Wednesday, January 11, 2012

Conan on the River of Doom

Battle of Zama, courtesy Google Images, illustrator not indicated

Previously I discussed Dr. Holmes' appreciation for the works of L. Sprague de Camp, particularly an obscure novel titled Solomon's Stone. Holmes not only a fan of de Camp - he also worked for him at one point as a contracted author! This was described in an article written by John Martin in 1995, titled "In the Burroughs Tradition: John Eric Holmes and the Mahars of Pellucidar", published in Paperback Parade #42. The article is based on an extensive interview that Martin conducted with Holmes, which naturally focused on his Pellucidar work (D&D receives the briefest of mentions). John Martin later included part of the original article in rewritten form in an Edgardemain internet article titled, "John Eric Holmes: Mahars of Pellucidar and Red Axe of Pellucidar". The original version has a bit more detail, and quotes Holmes directly, so I'll reproduced the relevant paragraphs here:

"Awhile back, he had a contract with L. Sprague de Camp to write a Conan novel "I wrote two-thirds of CONAN ON THE RIVER OF DOOM, and then they changed editors and the new editor said he didn't want a Conan book set in Africa and that project died, although I did get paid. The nice thing about dealing with L. Sprague de Camp," he said, "was that de Camp took the writer's side and wrote contracts in such a way that a write could keep the rights to his material, even if it was turned down by the publisher."

"He's thought of simply programming his computer to change Conan's name to something else and finish and submit the story elsewhere. But instead of that, "I thought of another way I wanted to come at it. I decided I wanted to do some other historical things about Africa with it and I wanted to start off with the battle of the Plains of Zama where Hannibal is defeated by Scipio Africanus, and have my hero be part of Hannibal's army that escapes into the interior of Africa, and ends up with a 'searching out of the river monsters' kind of quest," Holmes said."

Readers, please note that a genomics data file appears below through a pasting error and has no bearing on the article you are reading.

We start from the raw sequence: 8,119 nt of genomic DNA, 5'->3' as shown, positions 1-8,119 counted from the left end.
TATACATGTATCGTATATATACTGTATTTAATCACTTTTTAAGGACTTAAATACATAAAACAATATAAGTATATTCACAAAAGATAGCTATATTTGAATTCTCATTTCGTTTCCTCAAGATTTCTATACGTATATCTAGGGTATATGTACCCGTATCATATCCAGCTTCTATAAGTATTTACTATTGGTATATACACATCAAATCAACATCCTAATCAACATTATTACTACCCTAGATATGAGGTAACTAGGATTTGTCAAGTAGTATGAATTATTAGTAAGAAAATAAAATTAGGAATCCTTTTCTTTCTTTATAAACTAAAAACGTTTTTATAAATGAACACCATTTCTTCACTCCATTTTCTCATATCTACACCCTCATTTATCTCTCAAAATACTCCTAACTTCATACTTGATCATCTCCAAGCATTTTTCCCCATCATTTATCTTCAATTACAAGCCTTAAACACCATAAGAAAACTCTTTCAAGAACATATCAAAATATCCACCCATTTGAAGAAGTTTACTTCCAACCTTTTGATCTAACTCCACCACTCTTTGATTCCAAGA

Holmes' revision has never been published, and it's unclear whether it was ever finished.

I'm not sure what year his contract with de Camp would have been...sometime in the early '80s? Perhaps the Bantam Editions from 1978-1982, which L. Sprague de Camp was heavily involved with. The last of these was the novelization of the Conan the Barbarian in '82. Perhaps someone with more knowledge of when de Camp stopped editing Conan could provide some insight.

Holmes may have been drawn to the African locale based on his appreciation for Burrough's Tarzan stories. The Martin article also describes how as an eight-year old living in Hawaii, Holmes met Burroughs and had him sign a copy of Tarzan and the Leopard Men. And while on the subject of Africa and aquatic monsters, I'll also note that Holmes also wrote a fantasy supplement for Avalon Hill's Source of the Nile game, published in The Dragon #24, April 1979, where explorers in the game have a chance of finding a city of survivors of lost Atlantis who have a sacred pool inhabited by a "mosasaurus, a gigantic aquatic dinosaur which has miraculously survived the eons in the lost city".

John Martin also wrote a moving account of the memorial service for Dr. Holmes in 2010.


  1. Thank you for yet another work of brilliant historical research Zenopus!
    I can't help but think that you are slowly putting together enough material to write the first Holmes' biography ever published. ;)

    1. You're welcome! Yes, I have considered that. I'm not sure there's enough for an entire book; I'd be more likely to put a bio together with various info on the Blue Book, etc.

  2. I think you're probably right that de Camp was thinking of another novel in the Bantam series. Those were actually the first Conan novels I ever read. My favorite is "The Road of Kings" by Karl Edward Wagner, who was also a physician (a psychiatrist). Would have love to see one by Holmes.